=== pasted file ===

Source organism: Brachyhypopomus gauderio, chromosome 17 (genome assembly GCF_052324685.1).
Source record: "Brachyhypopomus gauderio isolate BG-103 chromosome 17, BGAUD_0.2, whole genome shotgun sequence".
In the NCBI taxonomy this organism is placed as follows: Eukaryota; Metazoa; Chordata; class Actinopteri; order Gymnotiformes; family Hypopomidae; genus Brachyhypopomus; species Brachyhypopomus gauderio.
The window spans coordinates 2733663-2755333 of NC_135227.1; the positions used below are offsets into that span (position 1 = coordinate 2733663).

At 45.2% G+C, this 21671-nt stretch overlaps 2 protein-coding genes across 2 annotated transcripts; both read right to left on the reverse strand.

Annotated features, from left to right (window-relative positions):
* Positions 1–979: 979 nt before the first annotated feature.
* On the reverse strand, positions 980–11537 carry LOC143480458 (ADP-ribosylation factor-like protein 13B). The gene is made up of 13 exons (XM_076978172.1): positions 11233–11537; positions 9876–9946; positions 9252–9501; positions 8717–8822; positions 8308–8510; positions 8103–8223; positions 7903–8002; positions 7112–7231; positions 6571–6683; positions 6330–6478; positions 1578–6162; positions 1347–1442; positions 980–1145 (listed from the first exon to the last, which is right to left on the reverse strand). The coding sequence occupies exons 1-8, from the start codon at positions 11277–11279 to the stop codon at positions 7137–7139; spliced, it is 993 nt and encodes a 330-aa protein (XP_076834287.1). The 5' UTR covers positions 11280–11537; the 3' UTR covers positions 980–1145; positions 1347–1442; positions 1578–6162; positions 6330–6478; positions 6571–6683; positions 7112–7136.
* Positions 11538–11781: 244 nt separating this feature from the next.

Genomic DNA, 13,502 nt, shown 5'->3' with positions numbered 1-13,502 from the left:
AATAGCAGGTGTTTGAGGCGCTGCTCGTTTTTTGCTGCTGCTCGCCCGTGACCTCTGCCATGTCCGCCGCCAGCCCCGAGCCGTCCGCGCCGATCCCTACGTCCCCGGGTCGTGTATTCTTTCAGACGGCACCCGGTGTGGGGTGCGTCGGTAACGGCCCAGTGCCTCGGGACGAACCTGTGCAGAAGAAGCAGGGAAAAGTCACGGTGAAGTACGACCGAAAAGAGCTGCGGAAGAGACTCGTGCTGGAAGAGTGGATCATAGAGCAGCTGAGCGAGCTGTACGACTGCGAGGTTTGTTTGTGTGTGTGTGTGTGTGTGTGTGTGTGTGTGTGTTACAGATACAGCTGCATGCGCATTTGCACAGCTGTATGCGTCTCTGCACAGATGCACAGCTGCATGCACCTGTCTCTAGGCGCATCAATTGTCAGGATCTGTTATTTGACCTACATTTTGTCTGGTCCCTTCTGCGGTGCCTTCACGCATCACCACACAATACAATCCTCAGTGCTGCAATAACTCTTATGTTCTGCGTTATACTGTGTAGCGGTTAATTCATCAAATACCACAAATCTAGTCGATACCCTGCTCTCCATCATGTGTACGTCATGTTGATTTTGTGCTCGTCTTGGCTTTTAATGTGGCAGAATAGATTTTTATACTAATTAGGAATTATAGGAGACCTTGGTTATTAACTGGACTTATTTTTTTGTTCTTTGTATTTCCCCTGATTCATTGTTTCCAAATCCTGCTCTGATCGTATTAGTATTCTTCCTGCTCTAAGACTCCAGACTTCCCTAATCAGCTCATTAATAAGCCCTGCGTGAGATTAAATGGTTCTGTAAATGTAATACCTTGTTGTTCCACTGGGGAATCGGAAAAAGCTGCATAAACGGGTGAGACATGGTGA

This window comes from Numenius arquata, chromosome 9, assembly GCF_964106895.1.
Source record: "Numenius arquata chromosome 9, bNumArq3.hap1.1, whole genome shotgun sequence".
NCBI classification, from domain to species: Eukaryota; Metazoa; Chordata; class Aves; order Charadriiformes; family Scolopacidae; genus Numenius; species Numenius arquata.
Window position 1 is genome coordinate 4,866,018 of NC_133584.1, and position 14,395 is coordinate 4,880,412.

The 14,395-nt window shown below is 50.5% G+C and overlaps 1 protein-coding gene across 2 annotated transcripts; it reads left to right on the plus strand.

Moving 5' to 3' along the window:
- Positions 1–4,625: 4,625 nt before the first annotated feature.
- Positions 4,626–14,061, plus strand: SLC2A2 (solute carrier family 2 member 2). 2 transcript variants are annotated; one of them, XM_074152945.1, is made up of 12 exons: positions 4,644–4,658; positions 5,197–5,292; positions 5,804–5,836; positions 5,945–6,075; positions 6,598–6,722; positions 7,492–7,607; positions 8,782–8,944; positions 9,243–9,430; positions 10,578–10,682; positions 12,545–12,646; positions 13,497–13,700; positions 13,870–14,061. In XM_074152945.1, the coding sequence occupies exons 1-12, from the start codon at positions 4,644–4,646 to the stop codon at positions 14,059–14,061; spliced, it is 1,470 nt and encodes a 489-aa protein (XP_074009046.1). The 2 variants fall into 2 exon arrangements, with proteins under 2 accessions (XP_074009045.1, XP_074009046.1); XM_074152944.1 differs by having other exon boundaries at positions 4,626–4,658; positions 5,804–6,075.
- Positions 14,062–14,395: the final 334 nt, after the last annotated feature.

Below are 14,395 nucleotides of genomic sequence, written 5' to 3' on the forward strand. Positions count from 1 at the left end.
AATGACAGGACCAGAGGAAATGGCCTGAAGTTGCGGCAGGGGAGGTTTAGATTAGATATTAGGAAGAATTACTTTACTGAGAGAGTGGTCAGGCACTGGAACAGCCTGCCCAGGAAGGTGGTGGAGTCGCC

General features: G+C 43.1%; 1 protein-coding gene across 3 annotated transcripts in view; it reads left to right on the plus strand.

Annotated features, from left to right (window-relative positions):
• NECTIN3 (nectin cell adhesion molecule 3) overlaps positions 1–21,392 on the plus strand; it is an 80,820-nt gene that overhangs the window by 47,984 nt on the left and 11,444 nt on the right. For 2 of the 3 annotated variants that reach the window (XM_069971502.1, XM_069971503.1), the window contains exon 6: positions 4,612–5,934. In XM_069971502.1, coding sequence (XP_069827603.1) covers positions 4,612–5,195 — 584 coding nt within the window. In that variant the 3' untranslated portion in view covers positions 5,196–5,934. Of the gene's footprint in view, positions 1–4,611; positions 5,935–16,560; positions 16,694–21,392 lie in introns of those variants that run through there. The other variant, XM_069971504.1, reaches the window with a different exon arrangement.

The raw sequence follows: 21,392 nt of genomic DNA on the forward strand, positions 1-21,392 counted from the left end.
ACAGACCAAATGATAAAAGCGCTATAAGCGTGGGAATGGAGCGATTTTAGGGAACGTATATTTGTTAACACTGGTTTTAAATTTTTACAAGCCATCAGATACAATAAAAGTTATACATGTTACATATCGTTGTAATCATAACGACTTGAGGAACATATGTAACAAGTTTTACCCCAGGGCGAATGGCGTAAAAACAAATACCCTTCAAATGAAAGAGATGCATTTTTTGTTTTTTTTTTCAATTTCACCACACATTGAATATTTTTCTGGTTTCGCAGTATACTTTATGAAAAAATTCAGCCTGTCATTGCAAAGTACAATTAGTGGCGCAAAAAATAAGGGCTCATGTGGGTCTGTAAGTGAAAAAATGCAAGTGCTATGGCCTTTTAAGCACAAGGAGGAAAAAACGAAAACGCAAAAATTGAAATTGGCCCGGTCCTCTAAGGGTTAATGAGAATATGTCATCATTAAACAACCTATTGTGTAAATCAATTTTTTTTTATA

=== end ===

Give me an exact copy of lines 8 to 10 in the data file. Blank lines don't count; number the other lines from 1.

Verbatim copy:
* On the reverse strand, positions 980–11537 carry LOC143480458 (ADP-ribosylation factor-like protein 13B). The gene is made up of 13 exons (XM_076978172.1): positions 11233–11537; positions 9876–9946; positions 9252–9501; positions 8717–8822; positions 8308–8510; positions 8103–8223; positions 7903–8002; positions 7112–7231; positions 6571–6683; positions 6330–6478; positions 1578–6162; positions 1347–1442; positions 980–1145 (listed from the first exon to the last, which is right to left on the reverse strand). The coding sequence occupies exons 1-8, from the start codon at positions 11277–11279 to the stop codon at positions 7137–7139; spliced, it is 993 nt and encodes a 330-aa protein (XP_076834287.1). The 5' UTR covers positions 11280–11537; the 3' UTR covers positions 980–1145; positions 1347–1442; positions 1578–6162; positions 6330–6478; positions 6571–6683; positions 7112–7136.
* Positions 11538–11781: 244 nt separating this feature from the next.

Genomic DNA, 13,502 nt, shown 5'->3' with positions numbered 1-13,502 from the left: